4. Work should be performed at home, or remotely, if possible. Workers should not have to appear at work, unless their job requires them to operate or maintain machinery, or perform a task that cannot be done remotely.

5. Travel should be limited.

6. Access should be limited by reducing the number of staff who report to work and restricting the number of people interacting with employees. Remember – fewer numbers of people mean less of a risk or cause for concern.

7 Limit the number of employees operating equipment or using machinery and tools. For example, designate one person per piece of equipment.

8. Separate workers by avoiding the sharing or work areas. The practice may include staggering lunches and breaks.

9. Provide barrier protection for any close-contact interactions.

10. Establish social distancing of at least six feet between employees, and employees and customers or visitors. Establish working areas, so they provide sufficient space for social distancing. Control lines should be set up, or floors should be clearly marked with tape to enforce the practice.

11. Promote regular hand washing as well as the use of a hand sanitizer. All employees should wash their hands after touching a piece of equipment or frequently touched surface. Employees should also refrain from touching their face.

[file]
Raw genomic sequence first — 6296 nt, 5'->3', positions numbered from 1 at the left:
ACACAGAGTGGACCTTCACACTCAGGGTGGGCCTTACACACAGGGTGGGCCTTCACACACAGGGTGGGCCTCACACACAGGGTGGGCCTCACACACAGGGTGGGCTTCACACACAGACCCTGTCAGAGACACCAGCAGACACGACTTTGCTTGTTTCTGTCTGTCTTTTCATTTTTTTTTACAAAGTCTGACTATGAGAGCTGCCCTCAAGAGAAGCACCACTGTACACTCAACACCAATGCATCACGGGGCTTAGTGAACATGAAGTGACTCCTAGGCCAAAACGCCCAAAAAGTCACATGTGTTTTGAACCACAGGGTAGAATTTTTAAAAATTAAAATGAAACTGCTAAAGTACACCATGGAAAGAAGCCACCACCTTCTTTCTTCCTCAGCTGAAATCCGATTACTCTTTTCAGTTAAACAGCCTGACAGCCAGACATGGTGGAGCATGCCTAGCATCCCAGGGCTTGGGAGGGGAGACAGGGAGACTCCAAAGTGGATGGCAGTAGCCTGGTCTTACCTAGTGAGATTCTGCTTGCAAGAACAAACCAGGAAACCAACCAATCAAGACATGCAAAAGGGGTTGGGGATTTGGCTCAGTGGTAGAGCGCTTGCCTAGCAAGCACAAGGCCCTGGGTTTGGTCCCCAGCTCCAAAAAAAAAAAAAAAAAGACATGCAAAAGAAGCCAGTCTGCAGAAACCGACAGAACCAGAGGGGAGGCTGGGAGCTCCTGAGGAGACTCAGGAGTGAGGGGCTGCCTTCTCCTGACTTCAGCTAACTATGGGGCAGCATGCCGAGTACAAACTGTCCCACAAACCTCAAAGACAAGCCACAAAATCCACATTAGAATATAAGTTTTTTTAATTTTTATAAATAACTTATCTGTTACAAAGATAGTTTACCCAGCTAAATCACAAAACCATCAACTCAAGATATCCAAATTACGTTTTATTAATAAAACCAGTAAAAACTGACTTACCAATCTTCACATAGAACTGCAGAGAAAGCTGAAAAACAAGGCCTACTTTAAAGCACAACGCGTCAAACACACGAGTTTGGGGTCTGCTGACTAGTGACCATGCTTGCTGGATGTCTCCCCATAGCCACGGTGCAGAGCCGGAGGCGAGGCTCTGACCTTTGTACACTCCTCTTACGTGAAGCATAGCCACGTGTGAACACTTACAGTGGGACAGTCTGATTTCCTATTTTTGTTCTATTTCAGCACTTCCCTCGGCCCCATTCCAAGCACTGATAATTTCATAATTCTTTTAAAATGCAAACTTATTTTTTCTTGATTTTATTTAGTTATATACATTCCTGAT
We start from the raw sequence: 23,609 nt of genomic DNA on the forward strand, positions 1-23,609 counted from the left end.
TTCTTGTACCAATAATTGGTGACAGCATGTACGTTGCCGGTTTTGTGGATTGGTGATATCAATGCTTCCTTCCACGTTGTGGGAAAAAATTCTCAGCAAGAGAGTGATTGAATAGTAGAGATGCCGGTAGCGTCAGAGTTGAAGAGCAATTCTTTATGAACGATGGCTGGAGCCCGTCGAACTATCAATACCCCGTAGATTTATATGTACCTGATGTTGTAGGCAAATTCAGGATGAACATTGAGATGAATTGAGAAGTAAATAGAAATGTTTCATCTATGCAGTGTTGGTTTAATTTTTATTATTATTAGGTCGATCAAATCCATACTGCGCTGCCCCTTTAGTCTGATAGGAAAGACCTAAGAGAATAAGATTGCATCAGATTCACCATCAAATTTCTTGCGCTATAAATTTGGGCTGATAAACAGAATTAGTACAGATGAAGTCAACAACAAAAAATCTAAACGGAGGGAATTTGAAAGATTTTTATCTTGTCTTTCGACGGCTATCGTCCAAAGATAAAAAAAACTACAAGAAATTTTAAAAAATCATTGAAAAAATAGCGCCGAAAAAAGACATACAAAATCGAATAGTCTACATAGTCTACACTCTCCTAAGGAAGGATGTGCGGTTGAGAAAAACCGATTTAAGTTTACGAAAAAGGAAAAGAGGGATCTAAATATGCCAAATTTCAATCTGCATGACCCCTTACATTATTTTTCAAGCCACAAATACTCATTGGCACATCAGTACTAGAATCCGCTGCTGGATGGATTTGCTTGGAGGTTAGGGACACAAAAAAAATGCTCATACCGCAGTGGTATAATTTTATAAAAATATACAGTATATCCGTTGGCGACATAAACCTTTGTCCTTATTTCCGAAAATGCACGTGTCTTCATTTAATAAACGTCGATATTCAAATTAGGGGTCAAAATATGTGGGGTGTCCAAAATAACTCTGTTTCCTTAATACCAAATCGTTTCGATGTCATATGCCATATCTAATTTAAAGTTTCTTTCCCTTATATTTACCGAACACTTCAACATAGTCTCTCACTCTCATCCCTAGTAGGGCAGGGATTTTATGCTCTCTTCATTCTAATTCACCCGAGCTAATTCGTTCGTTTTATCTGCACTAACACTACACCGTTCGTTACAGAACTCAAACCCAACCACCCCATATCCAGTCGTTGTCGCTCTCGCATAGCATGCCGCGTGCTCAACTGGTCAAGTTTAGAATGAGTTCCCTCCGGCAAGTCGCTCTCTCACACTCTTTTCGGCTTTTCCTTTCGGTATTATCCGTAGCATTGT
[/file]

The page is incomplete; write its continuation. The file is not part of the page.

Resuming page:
12. Implement a regular schedule of sanitation, sanitizing and cleaning shared tools, equipment, and common areas. This includes sanitizing and cleaning power tools, forklifts, keyboards, office machines, plant machinery, telephones, ladders, railings, and doorknobs.

13. Employers should assess work activities and provide personal protective equipment (PPE) in situations where other control measures cannot be used. Employers may need to provide PPE in for form of goggles, face shields, face masks, gowns, or gloves.

14. When creating a preparedness plan, employers should evaluate the necessity of providing respirators when employees work close to one another. These devices may be provided voluntarily. The protection standards provided by OSHA detail the requirements for respirator use.

15. Employers need to provide employee training that demonstrates the health hazards related to COVID-19. This training includes modes of transmission, ways to prevent transmittal, and symptomatology. OSHA offers training resources online to support training initiatives.